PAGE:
REVIEW: Cats (2020)
Spoiler-Free Review of Cats the Movie. So where do I begin with the meowdness that is, Cats?
Let me start out by saying that, for someone who is a huge fan of musicals, I find this movie adaptation of the stageplay of the same title by Andrew Lloyd Webber as a “glaring disappointment.” (“Glaring” also actually refers to a group of cats uncertain of each other). TBH, I don’t wanna get stuck in an internet echo chamber where critics are having the time of their lives lambasting this film. Instead, I would like to share a couple of points on why I wasn’t impressed with the said movie, and to balance it out, I’ll also note a few things that I like about it.
For those who do not know what Cats is and what it’s all about, this classic Broadway musical was based on T.S. Eliot’s book of poems, “Old Possum’s Book of Practical Cats.” Webber was a huge fan of the said book and so he turned these poems into songs. Because the source material is made up of poems, Cats doesn’t have a strong plot to it, and is entirely sung through, with a big chunk of the story interpreted through dance.
The story presents us with a group of cats called the “Jellicle Cats,” who all gather together for an annual ball, to pick out which cat from their tribe will be reborn to a new Jellicle life, and ascend to the Heaviside Layer – which is the cat equivalent to Heaven.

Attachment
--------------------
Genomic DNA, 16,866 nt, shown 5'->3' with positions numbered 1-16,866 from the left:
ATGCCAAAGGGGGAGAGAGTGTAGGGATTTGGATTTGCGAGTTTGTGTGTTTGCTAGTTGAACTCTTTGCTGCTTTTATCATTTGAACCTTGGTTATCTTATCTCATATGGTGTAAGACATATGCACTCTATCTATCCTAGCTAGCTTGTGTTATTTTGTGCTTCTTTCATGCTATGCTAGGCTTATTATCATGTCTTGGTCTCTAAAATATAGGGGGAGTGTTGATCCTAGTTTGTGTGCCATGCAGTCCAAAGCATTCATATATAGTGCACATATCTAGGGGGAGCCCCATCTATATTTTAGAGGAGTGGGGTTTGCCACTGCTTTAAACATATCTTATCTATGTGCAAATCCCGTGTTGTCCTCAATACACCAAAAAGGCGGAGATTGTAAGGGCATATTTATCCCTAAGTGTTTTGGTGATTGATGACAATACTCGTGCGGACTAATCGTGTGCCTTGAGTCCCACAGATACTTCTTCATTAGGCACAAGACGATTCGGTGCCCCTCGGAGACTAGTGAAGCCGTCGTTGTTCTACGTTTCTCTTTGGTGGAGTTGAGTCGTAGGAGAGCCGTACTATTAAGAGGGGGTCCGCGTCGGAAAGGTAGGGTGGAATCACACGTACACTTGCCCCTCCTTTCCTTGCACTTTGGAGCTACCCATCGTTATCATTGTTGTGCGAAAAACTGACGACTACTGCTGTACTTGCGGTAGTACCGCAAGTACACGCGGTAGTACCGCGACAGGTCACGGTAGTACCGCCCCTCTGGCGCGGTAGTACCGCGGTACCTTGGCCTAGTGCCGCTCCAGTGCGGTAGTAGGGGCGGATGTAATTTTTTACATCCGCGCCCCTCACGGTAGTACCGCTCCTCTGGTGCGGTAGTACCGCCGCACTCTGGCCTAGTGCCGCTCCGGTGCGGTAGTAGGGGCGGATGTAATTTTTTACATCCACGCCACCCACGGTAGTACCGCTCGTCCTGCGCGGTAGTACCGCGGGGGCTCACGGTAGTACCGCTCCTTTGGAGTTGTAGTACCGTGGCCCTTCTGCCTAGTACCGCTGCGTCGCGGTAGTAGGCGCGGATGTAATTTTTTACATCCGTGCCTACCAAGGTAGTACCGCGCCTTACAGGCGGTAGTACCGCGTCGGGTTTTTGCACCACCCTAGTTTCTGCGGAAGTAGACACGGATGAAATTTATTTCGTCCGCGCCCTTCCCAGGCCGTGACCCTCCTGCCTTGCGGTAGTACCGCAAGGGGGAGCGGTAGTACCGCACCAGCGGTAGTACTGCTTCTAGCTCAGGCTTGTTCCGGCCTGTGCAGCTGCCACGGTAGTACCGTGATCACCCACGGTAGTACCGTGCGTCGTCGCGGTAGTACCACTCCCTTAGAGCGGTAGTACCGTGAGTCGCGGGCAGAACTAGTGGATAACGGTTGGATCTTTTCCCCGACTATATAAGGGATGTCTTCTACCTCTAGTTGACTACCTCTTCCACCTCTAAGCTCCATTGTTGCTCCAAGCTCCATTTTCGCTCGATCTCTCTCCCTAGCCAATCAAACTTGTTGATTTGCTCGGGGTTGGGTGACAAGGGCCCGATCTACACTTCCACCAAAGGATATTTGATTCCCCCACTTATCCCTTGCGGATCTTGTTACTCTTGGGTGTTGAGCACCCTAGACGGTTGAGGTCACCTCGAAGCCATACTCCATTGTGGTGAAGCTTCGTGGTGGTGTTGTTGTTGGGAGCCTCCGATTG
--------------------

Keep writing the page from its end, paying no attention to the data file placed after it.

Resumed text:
It starts out with Victoria, (Francesca Hayward) a young cat thrown into a world she doesn’t understand, where she finds herself in a junkyard full of cats, who introduced themselves one by one in a song, telling a story about their lives. Each cat had a moment in the spotlight – there’s the chubby ginger cat, Jennyanydots (played by Rebel Wilson), who is lazy during the day, but gets more active during the night, running around the house eating cockroaches and mice; then, there’s the old theater cat, Gus (played by Ian McKellen); and then, there’s Bustopher Jones (James Corden), an enormous cat who actually belongs to the upper class, but is nevertheless friendly to the street cats; and then we got Mr. Mistoffelees (Laurie Davidson), a young tuxedo cat who knows a few magic tricks; and there’s also Rum Tum Tugger (Jason Derulo), a hot, bad-ass cat who easily gets the attention of all the Jellicle female cats; then we also got Rumpleteazer (Naoimh Morgan) and Mungojerrie (Danny Collins) — two playful young cats who enjoy stealing food and other valuables; and Grizabella, the lonely old tabby cat who is constantly rejected by the other Jellicle cats because of her dark past as a sexual worker.
There’s also the railway cat, Skimbleshanks (Steven McRae); the guardian of the tribe, Munkustrap (Robert Fairchild); then there’s Old Deuteronomy, (Judi Dench), a sweet and loving senior cat, who is loved and highly respected by the Jellicle cat community; and of course, we have Macavity, (Idris Elba) the criminal cat who is always bound to defy the law, yet is expecting to be ascended to the Heaviside Layer.
Truth be told, if you’re going to watch Cats at the cinema, and you’re totally clueless as to what it’s all about, I bet you’ll be confused as to what is actually happening throughout the film, as there wasn’t any explanation of some sort about the whole thing. I myself had a bit of a difficulty figuring out what the “cats” were discussing about as their exchange of dialogues were mostly done in a song.